Strader spent the next five years making brief stops with seven different minor league teams, buying and selling the independent Lexington club at least twice, and tending a saloon he opened in 1905.

 

Stewart Srader

Stewart Srader

In 1908, Lexington became part of the newly formed Blue Grass League.  It was the city’s first team in organized ball in more than a decade, and Strader may, or may not, have been involved in an attempt to wrest control of the team from owner and manager Thomas Sheets.

Strader opened the season in the Virginia State League, where he appeared in 10 games for the Richmond Colts and Danville Red Sox.  In late May, he returned to Kentucky and signed a contract with Sheets’ Lexington Colts.  On May 31 he played center field for the Colts and was 0 for 3.  The following day he was released.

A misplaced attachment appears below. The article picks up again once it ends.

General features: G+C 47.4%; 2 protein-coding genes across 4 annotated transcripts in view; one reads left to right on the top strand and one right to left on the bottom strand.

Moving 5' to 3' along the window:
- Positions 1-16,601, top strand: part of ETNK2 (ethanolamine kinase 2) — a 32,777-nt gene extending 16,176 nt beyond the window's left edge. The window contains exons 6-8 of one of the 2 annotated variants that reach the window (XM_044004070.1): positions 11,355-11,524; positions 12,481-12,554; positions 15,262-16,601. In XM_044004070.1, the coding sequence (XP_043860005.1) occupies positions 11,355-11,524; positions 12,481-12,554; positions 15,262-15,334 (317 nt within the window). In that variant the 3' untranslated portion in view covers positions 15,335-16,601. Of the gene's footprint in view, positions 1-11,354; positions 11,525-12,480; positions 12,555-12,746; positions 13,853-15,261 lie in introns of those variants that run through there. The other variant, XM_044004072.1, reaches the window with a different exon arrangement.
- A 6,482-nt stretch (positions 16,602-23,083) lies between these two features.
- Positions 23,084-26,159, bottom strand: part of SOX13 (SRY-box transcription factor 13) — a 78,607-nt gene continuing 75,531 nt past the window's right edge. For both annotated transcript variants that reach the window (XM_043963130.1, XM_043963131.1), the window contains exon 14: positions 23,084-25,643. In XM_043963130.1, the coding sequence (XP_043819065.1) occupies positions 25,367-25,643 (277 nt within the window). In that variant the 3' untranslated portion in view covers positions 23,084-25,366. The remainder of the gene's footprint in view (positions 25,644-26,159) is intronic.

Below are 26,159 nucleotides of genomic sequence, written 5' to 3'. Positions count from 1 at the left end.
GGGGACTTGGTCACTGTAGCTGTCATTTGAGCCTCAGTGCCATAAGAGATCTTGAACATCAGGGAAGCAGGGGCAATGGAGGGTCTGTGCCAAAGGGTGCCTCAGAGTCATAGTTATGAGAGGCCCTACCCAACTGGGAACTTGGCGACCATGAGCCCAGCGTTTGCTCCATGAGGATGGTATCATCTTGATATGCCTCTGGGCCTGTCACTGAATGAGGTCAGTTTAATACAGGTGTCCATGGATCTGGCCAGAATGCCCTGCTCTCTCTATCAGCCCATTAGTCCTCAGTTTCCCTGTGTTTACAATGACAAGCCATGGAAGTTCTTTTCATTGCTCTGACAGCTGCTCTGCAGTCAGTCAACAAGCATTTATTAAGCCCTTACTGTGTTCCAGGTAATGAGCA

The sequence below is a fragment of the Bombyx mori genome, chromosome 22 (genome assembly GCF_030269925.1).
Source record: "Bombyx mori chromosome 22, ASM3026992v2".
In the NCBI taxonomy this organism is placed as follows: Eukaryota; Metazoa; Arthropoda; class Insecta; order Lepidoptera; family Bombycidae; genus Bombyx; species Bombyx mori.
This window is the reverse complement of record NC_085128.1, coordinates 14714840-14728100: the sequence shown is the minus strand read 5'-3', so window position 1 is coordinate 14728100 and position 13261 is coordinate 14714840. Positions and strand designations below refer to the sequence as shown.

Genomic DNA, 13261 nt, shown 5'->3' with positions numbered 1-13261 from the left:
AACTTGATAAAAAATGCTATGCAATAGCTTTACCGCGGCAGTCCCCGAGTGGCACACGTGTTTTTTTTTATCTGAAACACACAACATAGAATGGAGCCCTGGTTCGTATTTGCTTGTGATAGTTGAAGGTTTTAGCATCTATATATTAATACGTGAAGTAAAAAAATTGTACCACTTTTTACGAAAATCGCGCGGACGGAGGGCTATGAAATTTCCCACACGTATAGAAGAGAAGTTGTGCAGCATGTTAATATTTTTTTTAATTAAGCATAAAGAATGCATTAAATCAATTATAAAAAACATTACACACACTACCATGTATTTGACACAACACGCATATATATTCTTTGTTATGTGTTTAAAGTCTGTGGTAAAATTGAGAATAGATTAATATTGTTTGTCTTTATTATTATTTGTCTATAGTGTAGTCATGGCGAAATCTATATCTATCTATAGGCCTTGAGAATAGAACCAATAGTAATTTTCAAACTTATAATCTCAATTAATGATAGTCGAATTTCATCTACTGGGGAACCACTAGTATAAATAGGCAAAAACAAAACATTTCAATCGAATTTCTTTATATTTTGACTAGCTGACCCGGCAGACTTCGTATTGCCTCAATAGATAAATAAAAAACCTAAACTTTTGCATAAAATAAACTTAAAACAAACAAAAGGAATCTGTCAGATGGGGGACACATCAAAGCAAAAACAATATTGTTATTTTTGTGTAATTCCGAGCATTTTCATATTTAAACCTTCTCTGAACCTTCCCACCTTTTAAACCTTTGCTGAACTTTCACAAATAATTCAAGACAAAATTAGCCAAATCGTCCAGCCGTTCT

The Herald speculated that another player, Warren Fieber (who had purchased the independent Lexington team from Strader two years earlier and later sold it back to him) would also be released:

“Sheets admitted that an effort had been made to undermine him in the last two days, but would make no further statement.”

Fieber, who was hitting .320 on June 1, remained with the team, but his batting average plummeted to .222 by the season’s end.  Strader stayed in the Bluegrass League and signed with the Shelbyville Grays; he had the best season of his pro career, hitting .324.

Strader played his final season of pro ball the next year with the Frankfort Statesmen.  In June The Herald said: